Planning Tips

  • Always define the purpose for the day for yourself and the athletes.
  • Each time you change activities outline “what is the goal”.
  • Explain what you want the athlete to do and why you are doing it – this will avoid you answering a lot of questions.
  • Change activities more with younger athletes as they cannot focus for long periods.
  • Be interesting, clear and quick!!


At the start of the year the coach should be focused on developing the total athlete and then get more specific as the year goes on. If we talk about perfect posture everyday in the fall, we must keep talking about perfect posture all throughout the year. If we stop saying it, the athletes will think it’s not important anymore.


Your practice should always contain the following three parts:

  1. One small session of repetition. It may be five minutes or twenty minutes. It gives them confidence that they have spent enough time on this area. An example might be working on highlights every day or sculling technique
  2. Everyday teach a new lesson. Even if you have taught it 100 times, teach it in a different way. Makes the athlete think and keeps them engaged in the practice
  3. Every practice should have a challenge. A new skill that is a bit too hard. Challenge = Fun. It can be done in team practice – ie make it a competition or a game. Is that the highest you can do? Can we do it as high as “Montreal Synchro”?

* It takes 21 days in a row to build a habit*

The above design ensures the athlete will stay engaged in practice!


Style of Learning: 
It is the job of the coach to understand each athletes “Style of Learning”. When you teach a lesson ask yourself if you are teaching the visual learner (wants to see it), the kinesthetic learner (has to try the skill, likes to feel), or the auditory learner (like info that tells them what to do). For example, if you are working on teaching a new pattern, present a drawn picture of the pattern to the visual learner. Walk through the pattern on land and physically place each athlete in the pattern to help the kinesthetic learner. The auditory learner can just be told where to go in the water. The job of the coach is to try and hit all three learners quickly and efficiently.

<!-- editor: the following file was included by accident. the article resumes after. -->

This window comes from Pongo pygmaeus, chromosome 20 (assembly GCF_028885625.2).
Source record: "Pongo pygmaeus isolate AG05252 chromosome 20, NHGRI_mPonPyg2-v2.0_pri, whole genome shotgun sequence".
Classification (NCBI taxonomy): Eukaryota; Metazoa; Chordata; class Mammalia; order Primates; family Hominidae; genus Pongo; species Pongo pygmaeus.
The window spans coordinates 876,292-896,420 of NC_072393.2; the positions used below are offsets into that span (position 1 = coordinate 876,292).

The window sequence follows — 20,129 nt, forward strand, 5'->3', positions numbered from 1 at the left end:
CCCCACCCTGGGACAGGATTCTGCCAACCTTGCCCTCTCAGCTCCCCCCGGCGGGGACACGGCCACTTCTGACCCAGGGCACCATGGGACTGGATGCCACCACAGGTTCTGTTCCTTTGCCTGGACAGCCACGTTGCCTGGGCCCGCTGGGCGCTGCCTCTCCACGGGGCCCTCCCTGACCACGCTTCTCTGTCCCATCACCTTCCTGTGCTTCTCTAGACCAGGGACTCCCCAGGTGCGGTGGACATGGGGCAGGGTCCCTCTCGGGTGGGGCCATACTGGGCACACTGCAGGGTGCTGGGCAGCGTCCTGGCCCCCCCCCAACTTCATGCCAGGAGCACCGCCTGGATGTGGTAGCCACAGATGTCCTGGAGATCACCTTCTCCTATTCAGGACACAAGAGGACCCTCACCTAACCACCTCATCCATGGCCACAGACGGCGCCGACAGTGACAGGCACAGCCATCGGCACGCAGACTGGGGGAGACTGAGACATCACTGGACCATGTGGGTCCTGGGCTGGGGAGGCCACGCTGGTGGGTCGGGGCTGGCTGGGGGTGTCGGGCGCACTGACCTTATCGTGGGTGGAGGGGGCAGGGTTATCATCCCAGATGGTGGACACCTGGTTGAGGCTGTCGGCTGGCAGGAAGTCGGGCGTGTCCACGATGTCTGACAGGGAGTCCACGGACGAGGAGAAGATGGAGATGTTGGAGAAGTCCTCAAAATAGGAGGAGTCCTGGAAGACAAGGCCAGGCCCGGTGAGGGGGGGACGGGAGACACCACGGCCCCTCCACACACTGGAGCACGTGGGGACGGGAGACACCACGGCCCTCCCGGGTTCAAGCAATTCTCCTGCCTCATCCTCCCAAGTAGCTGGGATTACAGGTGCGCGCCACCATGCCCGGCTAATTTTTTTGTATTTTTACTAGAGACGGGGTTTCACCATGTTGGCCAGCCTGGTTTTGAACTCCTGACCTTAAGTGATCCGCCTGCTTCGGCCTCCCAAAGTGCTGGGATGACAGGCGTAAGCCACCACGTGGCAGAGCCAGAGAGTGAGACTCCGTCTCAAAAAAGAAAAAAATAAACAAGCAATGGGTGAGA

Model of Excellence:
This is useful for building confidence in your athletes. When athletes see someone on their team do something well, they believe they can also do it, because they now believe it’s possible.

Types of feedback:

  • Give them information and description of what they did
  • Tell them what to do - You need to pull forward on left hip
  • Use decision training. Ask a question. How did that feel or was your twist on the spot? It trains them to be very aware of what they are doing and feeling
  • Video gives concrete and measurable feedback


At the end of the day we must bring the team back together with some kind of evaluation that relates to the purpose/goal of the day. The wrap up should include asking the athlete how they felt practice went. The coach should also comment on what they felt went well, and what still needs to improve.  Then “Dangle the Carrot” – This is what we are going to do tomorrow or next practice.


The most important thing a great coach does is to “plan”. The plan needs to be detailed and goal oriented. 


Coaches who plan well create great athletes!